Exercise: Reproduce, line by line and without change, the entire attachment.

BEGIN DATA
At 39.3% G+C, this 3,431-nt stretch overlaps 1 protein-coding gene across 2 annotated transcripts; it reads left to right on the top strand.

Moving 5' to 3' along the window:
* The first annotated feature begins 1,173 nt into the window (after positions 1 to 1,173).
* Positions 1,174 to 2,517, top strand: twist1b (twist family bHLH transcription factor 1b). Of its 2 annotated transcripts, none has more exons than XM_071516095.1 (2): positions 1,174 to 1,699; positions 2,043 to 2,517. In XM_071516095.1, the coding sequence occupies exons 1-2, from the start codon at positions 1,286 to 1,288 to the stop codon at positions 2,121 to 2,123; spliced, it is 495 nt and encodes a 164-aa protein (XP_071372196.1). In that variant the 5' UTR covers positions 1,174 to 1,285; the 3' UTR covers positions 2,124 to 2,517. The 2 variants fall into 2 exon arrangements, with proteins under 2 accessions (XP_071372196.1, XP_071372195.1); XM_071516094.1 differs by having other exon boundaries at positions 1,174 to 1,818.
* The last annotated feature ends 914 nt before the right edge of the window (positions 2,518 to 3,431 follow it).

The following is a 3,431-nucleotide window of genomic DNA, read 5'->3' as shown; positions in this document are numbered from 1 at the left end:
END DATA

At 39.3% G+C, this 3,431-nt stretch overlaps 1 protein-coding gene across 2 annotated transcripts; it reads left to right on the top strand.

Moving 5' to 3' along the window:
* The first annotated feature begins 1,173 nt into the window (after positions 1 to 1,173).
* Positions 1,174 to 2,517, top strand: twist1b (twist family bHLH transcription factor 1b). Of its 2 annotated transcripts, none has more exons than XM_071516095.1 (2): positions 1,174 to 1,699; positions 2,043 to 2,517. In XM_071516095.1, the coding sequence occupies exons 1-2, from the start codon at positions 1,286 to 1,288 to the stop codon at positions 2,121 to 2,123; spliced, it is 495 nt and encodes a 164-aa protein (XP_071372196.1). In that variant the 5' UTR covers positions 1,174 to 1,285; the 3' UTR covers positions 2,124 to 2,517. The 2 variants fall into 2 exon arrangements, with proteins under 2 accessions (XP_071372196.1, XP_071372195.1); XM_071516094.1 differs by having other exon boundaries at positions 1,174 to 1,818.
* The last annotated feature ends 914 nt before the right edge of the window (positions 2,518 to 3,431 follow it).

The following is a 3,431-nucleotide window of genomic DNA, read 5'->3' as shown; positions in this document are numbered from 1 at the left end: